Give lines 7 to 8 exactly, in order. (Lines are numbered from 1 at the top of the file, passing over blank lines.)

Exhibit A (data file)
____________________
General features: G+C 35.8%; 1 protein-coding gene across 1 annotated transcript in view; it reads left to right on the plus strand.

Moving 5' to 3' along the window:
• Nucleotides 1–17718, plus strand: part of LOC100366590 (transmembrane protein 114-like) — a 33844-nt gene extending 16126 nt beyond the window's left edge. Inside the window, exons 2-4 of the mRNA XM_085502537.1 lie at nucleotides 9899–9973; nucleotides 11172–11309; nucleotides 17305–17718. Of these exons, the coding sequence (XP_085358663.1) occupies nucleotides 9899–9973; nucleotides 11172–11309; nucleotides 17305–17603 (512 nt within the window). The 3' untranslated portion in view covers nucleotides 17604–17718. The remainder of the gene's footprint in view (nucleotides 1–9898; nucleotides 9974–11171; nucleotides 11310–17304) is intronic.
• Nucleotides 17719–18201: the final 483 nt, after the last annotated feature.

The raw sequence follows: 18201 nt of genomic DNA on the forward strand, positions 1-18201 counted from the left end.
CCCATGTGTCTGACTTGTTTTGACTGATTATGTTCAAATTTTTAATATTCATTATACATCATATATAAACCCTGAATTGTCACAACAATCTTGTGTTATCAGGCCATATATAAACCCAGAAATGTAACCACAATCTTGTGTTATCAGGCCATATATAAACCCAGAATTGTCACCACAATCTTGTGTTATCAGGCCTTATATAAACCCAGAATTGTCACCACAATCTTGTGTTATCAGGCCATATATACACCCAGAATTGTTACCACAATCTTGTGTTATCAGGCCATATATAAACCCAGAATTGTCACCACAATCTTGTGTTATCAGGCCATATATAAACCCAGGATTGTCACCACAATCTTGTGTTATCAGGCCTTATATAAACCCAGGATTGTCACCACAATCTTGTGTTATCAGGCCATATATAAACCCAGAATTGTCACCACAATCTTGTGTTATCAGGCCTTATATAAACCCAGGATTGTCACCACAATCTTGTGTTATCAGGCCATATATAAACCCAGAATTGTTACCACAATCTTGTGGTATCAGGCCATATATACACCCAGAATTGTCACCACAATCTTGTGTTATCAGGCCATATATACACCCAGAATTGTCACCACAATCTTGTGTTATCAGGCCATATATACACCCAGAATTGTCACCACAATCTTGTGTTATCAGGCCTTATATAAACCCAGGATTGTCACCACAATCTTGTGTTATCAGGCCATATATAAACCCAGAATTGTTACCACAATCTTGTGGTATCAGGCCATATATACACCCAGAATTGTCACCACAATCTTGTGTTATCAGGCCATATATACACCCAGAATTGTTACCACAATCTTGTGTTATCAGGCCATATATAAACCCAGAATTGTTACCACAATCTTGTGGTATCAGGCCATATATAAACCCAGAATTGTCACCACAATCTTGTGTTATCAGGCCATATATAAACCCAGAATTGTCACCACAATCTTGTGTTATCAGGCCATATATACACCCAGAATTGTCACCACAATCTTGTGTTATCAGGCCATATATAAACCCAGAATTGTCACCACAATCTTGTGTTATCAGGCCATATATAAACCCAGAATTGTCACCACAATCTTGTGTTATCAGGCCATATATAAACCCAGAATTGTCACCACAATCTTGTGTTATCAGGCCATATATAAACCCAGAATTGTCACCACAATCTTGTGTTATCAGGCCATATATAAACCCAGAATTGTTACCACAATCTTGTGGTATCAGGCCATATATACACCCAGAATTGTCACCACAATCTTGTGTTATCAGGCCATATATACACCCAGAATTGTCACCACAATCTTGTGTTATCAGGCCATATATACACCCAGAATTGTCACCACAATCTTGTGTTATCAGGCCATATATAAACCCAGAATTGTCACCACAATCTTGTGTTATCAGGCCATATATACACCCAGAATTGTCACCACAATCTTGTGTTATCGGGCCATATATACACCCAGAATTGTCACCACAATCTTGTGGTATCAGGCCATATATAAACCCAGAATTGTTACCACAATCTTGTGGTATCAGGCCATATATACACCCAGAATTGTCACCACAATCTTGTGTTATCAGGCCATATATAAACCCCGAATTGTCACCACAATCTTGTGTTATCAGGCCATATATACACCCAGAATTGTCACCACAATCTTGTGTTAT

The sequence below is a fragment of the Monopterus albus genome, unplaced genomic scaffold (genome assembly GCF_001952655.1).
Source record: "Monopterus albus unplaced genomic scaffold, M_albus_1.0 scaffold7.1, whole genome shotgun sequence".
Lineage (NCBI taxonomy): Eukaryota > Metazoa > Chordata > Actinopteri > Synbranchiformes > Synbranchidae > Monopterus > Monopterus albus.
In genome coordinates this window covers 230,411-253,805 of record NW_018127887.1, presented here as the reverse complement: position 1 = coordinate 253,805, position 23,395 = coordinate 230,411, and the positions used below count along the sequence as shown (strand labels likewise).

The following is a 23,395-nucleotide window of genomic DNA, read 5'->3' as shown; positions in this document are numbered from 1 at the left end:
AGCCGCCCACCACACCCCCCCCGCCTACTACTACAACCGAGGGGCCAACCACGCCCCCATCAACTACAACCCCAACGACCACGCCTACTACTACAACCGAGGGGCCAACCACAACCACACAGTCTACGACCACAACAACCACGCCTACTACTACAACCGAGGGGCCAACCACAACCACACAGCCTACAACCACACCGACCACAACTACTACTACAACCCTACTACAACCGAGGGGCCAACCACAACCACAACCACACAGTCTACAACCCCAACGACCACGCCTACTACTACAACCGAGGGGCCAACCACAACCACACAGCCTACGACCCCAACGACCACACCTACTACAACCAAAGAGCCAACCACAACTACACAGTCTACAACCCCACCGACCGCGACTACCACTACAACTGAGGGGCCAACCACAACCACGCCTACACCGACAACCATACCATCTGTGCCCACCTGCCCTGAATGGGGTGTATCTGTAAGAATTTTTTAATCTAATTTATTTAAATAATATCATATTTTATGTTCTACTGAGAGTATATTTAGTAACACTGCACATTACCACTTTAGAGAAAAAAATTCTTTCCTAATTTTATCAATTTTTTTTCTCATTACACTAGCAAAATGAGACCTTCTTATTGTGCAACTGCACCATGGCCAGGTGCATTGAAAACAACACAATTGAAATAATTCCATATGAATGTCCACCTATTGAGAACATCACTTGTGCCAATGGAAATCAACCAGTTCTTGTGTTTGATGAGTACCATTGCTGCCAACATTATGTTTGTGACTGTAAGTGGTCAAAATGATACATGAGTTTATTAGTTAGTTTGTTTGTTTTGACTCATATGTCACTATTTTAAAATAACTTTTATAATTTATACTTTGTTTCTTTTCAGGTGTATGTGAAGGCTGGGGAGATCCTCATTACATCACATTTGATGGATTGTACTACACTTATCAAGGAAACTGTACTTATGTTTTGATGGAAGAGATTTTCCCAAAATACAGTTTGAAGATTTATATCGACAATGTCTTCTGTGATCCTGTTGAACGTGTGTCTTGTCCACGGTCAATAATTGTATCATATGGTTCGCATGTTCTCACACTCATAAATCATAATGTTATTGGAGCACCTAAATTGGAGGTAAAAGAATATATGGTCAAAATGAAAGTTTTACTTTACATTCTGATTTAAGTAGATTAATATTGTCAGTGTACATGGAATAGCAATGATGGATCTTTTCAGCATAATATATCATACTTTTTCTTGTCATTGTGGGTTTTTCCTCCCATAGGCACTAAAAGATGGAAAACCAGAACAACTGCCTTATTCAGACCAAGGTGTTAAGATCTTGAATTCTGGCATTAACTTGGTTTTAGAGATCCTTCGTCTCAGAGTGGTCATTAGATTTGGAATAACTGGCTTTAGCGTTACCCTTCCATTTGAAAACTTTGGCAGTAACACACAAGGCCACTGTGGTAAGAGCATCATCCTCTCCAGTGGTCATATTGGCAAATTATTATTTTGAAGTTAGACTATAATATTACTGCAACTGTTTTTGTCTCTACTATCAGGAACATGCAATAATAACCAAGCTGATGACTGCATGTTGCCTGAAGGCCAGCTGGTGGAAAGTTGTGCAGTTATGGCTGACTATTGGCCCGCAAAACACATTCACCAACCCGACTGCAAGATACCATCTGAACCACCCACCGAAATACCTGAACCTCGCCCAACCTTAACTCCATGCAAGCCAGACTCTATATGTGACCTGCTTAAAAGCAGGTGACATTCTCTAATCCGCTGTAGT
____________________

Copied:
The sequence below is a fragment of the Monopterus albus genome, unplaced genomic scaffold (genome assembly GCF_001952655.1).
Source record: "Monopterus albus unplaced genomic scaffold, M_albus_1.0 scaffold7.1, whole genome shotgun sequence".